Professional Capacity Building (PCB) for Communications Update - November 2nd, 2023


UPDATE: Thursday, November 2nd, 2023

Sacramento Regional Transportation Management Center (TMC)
Rancho Cordova, CA
October 24 – 28, 2022

As part of Phase 5 of the Professional Capacity Building (PCB) for Communications project, Aviat Networks delivered a course on Radio Frequency Fundamentals. The course was taught by Technical Trainer Jonathan David and twelve ITS engineers from Caltrans Districts 2, 3, 5, 6, and 9 participated.

Plant wireless communication, as applied to Rural ITS, consists of systems that are user owned and installed. Designing, implementing, and maintaining effective wireless communication systems requires a foundation of knowledge in radio frequency technology. For example, with the availability of the 4.9 GHz Public Safety band, RF systems may be an important way to connect multiple ITS field elements to a Transportation Management Center (TMC).

A group of people sit in a semi-circle around an instructor with a slide presentation up in the background.

Photo by Sean Campbell

This highly technical course included 40 hours of training delivered over five days. Each day, instruction was tailored specifically to the needs of rural transportation engineers and the ITS challenges they encounter. Course material was presented in the following modules:

  • Microwave Parameters and System Architecture
  • Modulation, Bandwidth, and Capacity
  • Microwave Antennas
  • Radio Wave Propagation
  • Microwave Path Design
  • Telecom Site Preparation
  • Interference
  • Microwave Radio Data Transport
  • Microwave Radio Performance and Alarm Monitoring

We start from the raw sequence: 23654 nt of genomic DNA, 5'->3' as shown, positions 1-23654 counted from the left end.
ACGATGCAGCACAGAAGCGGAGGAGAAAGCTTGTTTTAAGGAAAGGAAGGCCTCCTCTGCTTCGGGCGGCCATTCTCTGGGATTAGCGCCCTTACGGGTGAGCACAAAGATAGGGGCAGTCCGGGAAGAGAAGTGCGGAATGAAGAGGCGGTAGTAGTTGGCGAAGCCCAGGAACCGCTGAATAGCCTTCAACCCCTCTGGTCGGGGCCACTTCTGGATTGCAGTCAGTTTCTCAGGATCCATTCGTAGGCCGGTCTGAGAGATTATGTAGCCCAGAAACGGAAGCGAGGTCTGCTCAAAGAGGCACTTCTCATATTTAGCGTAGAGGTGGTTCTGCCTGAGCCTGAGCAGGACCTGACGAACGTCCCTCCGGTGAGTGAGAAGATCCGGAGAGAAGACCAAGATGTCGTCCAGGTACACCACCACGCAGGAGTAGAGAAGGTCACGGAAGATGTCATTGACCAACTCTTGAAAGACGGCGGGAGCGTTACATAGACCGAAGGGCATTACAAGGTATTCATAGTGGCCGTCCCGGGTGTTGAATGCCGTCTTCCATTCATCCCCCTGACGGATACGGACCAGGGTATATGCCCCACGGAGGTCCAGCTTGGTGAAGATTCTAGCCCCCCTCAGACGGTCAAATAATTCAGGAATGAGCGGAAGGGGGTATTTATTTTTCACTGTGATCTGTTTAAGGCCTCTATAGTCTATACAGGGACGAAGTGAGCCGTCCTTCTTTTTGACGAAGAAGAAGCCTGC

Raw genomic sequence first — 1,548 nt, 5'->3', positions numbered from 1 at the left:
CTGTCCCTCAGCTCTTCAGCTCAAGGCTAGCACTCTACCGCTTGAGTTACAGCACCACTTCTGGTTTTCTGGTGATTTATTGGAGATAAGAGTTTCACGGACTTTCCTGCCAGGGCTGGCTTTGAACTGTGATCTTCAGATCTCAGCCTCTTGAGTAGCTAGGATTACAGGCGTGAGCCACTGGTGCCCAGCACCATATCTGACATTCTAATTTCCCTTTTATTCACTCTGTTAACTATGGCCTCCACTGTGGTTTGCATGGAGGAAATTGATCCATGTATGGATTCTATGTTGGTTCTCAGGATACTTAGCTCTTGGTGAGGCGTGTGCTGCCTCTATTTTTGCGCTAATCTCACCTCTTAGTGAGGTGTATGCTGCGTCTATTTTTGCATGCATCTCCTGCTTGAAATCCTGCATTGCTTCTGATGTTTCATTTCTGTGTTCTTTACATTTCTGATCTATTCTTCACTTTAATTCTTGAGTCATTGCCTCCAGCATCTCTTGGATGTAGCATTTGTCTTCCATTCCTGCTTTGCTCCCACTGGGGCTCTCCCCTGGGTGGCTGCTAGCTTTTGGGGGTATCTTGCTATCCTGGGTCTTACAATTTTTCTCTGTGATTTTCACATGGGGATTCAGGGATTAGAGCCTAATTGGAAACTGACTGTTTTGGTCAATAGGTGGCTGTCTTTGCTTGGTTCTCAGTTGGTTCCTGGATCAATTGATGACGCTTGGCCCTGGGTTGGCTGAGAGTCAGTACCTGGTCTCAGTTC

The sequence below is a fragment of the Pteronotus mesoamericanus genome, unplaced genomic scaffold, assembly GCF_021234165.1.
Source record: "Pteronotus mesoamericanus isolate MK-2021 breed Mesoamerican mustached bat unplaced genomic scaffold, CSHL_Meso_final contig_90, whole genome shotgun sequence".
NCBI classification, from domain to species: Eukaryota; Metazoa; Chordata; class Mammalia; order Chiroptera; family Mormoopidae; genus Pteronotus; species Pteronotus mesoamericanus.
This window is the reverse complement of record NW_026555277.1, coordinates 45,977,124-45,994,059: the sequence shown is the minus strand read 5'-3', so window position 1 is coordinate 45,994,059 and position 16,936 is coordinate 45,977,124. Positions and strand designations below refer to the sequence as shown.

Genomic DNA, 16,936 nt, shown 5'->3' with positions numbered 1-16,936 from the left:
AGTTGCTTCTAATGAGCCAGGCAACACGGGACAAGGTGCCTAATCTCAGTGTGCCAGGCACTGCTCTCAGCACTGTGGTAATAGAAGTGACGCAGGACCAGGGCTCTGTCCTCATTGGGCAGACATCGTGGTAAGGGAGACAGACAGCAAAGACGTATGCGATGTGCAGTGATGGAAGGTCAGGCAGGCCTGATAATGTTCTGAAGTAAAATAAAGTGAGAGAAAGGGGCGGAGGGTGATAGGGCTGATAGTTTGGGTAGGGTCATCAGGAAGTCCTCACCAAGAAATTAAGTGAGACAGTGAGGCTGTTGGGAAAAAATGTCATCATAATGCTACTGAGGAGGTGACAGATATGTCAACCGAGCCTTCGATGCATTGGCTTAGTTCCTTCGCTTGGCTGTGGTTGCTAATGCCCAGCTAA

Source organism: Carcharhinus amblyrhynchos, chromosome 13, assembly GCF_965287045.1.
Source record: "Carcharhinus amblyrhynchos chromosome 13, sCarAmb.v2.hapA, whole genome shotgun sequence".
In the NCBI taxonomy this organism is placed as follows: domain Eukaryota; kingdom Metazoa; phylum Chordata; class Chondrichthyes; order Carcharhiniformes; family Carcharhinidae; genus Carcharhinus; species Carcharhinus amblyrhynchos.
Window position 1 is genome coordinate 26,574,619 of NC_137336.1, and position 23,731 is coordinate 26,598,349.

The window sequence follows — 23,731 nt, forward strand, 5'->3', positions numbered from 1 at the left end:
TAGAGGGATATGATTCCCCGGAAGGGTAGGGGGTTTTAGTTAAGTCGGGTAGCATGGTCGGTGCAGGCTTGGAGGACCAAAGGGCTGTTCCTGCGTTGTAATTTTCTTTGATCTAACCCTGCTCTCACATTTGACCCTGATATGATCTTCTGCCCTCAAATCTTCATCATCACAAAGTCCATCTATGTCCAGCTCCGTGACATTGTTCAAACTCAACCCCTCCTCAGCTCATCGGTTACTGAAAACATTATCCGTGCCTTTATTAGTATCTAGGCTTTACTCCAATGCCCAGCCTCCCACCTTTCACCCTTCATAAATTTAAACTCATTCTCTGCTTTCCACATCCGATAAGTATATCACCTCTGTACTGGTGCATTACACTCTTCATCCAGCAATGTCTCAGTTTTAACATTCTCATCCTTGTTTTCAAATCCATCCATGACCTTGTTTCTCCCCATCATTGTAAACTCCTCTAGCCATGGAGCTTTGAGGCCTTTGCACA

• Protection and Diversity

In addition to lecture-based instruction, students participated in lab exercises that simulated realistic wireless communication scenarios. Exercises included a microwave radio configuration lab, coax cable connector lab, microwave radio data transport lab, and microwave system management lab. These exercises taught students real-life applications of the curriculum and helped demonstrate how these processes are deployed in the field.

A man holds a cable and a pair of pliers. Three people stand in the front of a classroom. One person is holding cables as part of a demonstration.

Photos by Sean Campbell

By the end of the course, students met eighteen different learning objectives, each of which was developed to ensure a practical understanding of radio frequency fundamentals. Notable objectives included learning how to calculate link budgets and system losses, optimize radio system coverage using propagation analysis tools, perform and interpret RF system measurements, and maintain and repair equipment. Additionally, students learned general plant wireless communication concepts and terminology.

The Radio Frequency Fundamentals course also provided an opportunity for students to network with colleagues from different Caltrans districts. This collaborative environment fostered engagement and understanding, and students completed the course with new skillsets ready for application across California.